The Leafs having a week without games makes it challenging to come up with current Leafs content (did you know that Joffrey Lupul led stretches in practice today?). Since the Board of Governors are meeting this week and they discussed expansion, that seems like as good a reason as any to do some long form speculation.
Over the past few years we’ve seen the excitement sucked out
of the trade deadline, free agency, and while the draft is still a joy, the
amount of trading has been in step decline there too. That’s why I think the
prospect of the NHL expanding is so exciting for many of us, because it’s an
opportunity to tune in and watch two full teams of players relocate in a matter
of hours (I’m going to assume two teams purely out of my hatred of an odd
number team league.)
While the NHL in no way needs to or should expand, the
prospect of an expansion draft is quite exciting and potentially has a number
of benefits for a team like the Leafs that spend to the cap ceiling and
certainly aren’t short on salaries that are worth clearing out as well.
With the potential expansion being the first of the cap era
we are looking going to see radical changes from the relatively straight
forward approach taken in the 2000 Expansion
Draft. With no idea what the next draft will look like it’s tough to say
what will be different, but with the Leafs not playing until next Tuesday,
we’ve got time to speculate, and that’s what we’ll do.
The 2000 Draft Rules (via Wikipedia):
the 28 teams existing in the league at the time of the draft were each allowed
to protect either one goaltender, five defensemen, and nine forwards or two
goaltenders, three defensemen, and seven forwards. The Atlanta Thrashers and Nashville
Predators had their entire rosters protected, as they were the two newest
franchises in the league, only being in existence for one and two years
teams protecting only one goaltender, there was no experience requirement for
those left unprotected. For teams protecting two goaltenders, each goaltender
left unprotected must have appeared in either 10 NHL games in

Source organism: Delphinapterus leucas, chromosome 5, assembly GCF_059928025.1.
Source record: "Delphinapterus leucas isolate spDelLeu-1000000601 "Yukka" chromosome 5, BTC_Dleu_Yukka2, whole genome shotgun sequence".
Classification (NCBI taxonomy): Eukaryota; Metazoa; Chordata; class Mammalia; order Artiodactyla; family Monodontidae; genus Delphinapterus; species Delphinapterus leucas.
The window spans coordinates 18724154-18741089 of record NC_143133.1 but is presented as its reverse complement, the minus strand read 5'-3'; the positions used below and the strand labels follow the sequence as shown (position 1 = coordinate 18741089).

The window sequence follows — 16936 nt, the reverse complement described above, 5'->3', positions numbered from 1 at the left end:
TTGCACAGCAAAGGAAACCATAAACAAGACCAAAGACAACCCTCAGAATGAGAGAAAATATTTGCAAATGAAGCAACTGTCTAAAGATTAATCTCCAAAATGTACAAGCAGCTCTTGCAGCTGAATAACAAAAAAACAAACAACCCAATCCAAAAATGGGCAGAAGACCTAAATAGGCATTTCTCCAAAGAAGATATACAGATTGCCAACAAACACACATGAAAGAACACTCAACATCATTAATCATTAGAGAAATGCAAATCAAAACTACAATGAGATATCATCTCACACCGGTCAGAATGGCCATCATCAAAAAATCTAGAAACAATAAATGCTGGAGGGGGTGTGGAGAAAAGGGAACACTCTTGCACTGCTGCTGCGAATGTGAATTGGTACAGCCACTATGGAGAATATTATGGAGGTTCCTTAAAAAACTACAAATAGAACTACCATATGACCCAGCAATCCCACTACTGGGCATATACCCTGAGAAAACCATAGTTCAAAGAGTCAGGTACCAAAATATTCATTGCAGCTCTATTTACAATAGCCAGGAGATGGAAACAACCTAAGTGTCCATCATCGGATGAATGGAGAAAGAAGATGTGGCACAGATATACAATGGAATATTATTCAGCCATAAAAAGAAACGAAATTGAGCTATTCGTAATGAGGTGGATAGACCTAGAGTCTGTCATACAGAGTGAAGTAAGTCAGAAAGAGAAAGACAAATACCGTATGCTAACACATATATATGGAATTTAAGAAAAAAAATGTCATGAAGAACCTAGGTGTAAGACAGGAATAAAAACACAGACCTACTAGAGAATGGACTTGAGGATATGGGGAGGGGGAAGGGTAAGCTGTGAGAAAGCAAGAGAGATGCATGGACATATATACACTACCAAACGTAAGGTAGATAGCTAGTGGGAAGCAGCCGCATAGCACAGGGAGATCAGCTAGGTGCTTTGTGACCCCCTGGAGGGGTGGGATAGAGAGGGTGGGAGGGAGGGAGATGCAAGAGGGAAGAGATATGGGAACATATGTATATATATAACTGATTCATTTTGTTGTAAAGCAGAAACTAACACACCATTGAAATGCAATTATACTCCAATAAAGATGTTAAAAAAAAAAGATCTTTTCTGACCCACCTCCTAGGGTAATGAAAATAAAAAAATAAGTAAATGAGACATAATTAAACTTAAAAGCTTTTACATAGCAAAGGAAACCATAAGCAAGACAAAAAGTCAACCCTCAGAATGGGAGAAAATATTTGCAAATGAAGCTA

the 1999–2000 season or 25 games in the 1998–99
season and 1999–2000 seasons combined. A goaltender had to be in
net for at least 31 minutes in each game for the game to be counted against
least one defenceman left unprotected by each team had to have appeared in at
least 40 games in the 1999–2000 season or 70 games in
the 1998–99 season and 1999–2000 seasons combined. At least
two forwards left unprotected by each team had to have met the same
players were chosen in the draft, two from each participating franchise. Only
one goaltender or one defenseman could be selected from each franchise. Both
the Blue Jackets and the Wild were to use their first 24 selections on three
goaltenders, eight defensemen, and thirteen forwards. The final two picks for
each team could be any position.”
How wonderfully straight forward that was. Pick the best
team you can of these unprotected players, each team loses two guys, but you’re
not at risk for losing two defensemen or goaltenders, and you could make trades
to keep teams from selecting your unprotected players (San Jose made deals with
each team to protect Nabokov).
There are number of new issues that arise due to the salary
cap and infinitely more complex CBA that will make it much more difficult to
quickly summarize the rules of the draft.
As one governor pointed out on Monday: the last time the NHL
expanded in 2000, there was no salary cap. If the NHL does decide to expand
this time around, there is concern teams would use the expansion draft as
another buyout period of sorts, using it as a chance to cut ties from
prohibitive contracts by leaving those high-priced players unprotected.
There is also the issue of whether players with no-movement
or no-trade clauses should be open to claims in the expansion draft. Any
expansion team drafting would also have to keep an eye on their own salary cap
The No Movement
This will be an interesting battle for those of us who are
fans of labour relations. The NHL is already making the statement that any
clauses would be void when it comes to the expansion draft. In the case of the
No Trade Clause, I’m inclined to agree since it specifically has trade in the
name. The no movement clause is a much stickier situation, and not one I can
imagine the NHLPA accepting easily. In fact, I’d imagine the No Trade Clause
will be fought equally hard.
As of this exact moment there are 47 players
with No Movement Clauses who will be under contract during the 2017-18
season, the potential time of expansion. Dion Phaneuf is the only Leaf on that
list, and he has to provide a 12 team list to where he’d accept a trade. At
least 16 of the NMC players have modifications on their clause that allows for
trades to occur. And while most of the names are the Toews, Crosby, Kessel
level of player, there are some hilarious relics on that list as well, Vinny